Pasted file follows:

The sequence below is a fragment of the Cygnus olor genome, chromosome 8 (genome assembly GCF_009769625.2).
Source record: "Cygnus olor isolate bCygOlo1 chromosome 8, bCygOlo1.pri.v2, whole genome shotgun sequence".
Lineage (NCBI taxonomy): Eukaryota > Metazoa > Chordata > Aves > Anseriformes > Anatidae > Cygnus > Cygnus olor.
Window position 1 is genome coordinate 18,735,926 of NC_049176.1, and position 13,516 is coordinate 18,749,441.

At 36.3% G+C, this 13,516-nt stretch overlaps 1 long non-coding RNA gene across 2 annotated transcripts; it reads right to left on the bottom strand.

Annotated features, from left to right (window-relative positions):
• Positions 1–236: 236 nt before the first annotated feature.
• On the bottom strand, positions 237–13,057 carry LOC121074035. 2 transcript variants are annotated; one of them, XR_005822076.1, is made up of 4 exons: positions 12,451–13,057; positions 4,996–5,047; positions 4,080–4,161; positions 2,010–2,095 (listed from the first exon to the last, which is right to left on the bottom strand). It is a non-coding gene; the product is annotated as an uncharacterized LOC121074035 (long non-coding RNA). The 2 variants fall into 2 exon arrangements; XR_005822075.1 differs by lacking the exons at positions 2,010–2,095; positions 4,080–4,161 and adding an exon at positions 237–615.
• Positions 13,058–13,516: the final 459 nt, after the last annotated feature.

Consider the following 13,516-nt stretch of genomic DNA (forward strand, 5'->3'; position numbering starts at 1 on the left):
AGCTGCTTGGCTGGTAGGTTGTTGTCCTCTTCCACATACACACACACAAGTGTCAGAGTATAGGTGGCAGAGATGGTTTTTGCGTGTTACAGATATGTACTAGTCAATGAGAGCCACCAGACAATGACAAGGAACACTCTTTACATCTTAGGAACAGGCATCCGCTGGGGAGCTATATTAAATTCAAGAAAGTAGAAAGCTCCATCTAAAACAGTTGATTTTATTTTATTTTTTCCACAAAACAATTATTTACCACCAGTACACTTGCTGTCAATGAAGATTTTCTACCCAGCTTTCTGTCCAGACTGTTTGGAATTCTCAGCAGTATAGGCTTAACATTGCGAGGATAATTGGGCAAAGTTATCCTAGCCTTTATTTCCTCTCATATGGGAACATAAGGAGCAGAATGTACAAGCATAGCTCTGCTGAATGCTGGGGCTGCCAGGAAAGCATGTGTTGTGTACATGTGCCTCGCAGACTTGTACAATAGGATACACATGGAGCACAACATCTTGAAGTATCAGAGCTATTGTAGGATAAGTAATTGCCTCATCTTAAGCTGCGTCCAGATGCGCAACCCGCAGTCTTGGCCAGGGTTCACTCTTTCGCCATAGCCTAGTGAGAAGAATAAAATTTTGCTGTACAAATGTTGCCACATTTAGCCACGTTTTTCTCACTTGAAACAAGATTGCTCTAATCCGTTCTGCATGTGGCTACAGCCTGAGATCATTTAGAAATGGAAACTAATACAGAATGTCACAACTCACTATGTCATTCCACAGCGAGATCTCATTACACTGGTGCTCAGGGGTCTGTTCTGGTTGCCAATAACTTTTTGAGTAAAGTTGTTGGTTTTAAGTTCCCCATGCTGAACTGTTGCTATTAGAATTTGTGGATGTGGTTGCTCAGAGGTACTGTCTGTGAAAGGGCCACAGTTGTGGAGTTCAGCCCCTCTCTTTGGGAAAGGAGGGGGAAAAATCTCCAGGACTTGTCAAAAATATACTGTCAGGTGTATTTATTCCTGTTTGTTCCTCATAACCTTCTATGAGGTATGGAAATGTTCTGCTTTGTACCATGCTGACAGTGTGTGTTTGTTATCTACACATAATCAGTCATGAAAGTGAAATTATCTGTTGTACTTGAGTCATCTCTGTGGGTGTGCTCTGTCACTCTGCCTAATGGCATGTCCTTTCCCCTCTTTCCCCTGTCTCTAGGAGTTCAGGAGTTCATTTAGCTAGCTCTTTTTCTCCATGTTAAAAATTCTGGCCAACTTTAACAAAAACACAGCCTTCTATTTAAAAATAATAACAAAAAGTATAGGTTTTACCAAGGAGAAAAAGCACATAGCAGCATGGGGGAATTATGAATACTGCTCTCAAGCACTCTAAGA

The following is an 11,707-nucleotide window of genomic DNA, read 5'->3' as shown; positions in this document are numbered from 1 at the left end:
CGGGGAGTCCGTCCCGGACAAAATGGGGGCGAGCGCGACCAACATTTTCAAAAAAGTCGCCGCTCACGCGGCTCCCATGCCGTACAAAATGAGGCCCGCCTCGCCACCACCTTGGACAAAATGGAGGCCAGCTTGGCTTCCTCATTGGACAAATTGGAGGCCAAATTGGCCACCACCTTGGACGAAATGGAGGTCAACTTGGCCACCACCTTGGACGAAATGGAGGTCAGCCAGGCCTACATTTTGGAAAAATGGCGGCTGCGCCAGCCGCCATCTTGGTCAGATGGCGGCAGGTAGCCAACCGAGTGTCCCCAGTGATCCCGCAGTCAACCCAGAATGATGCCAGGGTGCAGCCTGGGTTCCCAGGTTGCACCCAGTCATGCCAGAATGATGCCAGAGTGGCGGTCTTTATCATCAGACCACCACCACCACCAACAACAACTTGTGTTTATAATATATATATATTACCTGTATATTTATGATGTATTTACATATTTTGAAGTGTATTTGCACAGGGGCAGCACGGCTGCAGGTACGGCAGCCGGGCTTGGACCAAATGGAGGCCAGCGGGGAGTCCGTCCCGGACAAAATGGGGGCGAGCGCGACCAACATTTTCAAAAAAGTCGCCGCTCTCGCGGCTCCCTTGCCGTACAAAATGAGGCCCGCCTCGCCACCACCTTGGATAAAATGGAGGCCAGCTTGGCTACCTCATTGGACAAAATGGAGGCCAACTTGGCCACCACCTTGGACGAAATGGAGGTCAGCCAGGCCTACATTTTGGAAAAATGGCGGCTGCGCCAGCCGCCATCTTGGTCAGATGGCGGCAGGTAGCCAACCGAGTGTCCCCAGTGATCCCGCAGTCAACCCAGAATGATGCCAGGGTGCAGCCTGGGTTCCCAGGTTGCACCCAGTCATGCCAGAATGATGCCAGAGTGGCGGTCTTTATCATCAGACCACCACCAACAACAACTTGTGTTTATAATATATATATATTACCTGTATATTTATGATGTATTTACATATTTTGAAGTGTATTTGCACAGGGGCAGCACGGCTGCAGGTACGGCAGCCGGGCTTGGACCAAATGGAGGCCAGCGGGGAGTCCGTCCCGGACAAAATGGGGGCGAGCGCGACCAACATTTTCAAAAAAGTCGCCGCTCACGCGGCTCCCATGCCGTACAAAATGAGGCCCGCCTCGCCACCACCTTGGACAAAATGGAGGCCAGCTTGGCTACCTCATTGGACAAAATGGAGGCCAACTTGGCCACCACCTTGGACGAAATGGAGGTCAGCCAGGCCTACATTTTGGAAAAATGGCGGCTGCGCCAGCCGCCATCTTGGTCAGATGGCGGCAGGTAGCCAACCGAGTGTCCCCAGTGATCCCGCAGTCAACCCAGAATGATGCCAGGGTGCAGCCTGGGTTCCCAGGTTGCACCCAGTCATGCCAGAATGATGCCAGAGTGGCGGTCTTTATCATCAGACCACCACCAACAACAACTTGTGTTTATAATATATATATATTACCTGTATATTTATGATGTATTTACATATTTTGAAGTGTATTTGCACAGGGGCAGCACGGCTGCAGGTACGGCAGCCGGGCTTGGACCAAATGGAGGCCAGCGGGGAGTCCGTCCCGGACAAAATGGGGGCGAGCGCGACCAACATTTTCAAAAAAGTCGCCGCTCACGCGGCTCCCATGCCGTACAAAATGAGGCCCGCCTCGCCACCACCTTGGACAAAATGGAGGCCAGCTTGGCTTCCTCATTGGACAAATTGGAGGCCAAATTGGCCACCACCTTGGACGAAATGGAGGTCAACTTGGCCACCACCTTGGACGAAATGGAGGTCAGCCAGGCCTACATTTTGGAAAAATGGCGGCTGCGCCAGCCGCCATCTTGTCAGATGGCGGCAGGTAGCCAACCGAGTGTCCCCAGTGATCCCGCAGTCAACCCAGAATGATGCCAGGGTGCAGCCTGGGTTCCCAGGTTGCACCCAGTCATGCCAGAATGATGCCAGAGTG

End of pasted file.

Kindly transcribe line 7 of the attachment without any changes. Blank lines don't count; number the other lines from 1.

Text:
• Positions 1–236: 236 nt before the first annotated feature.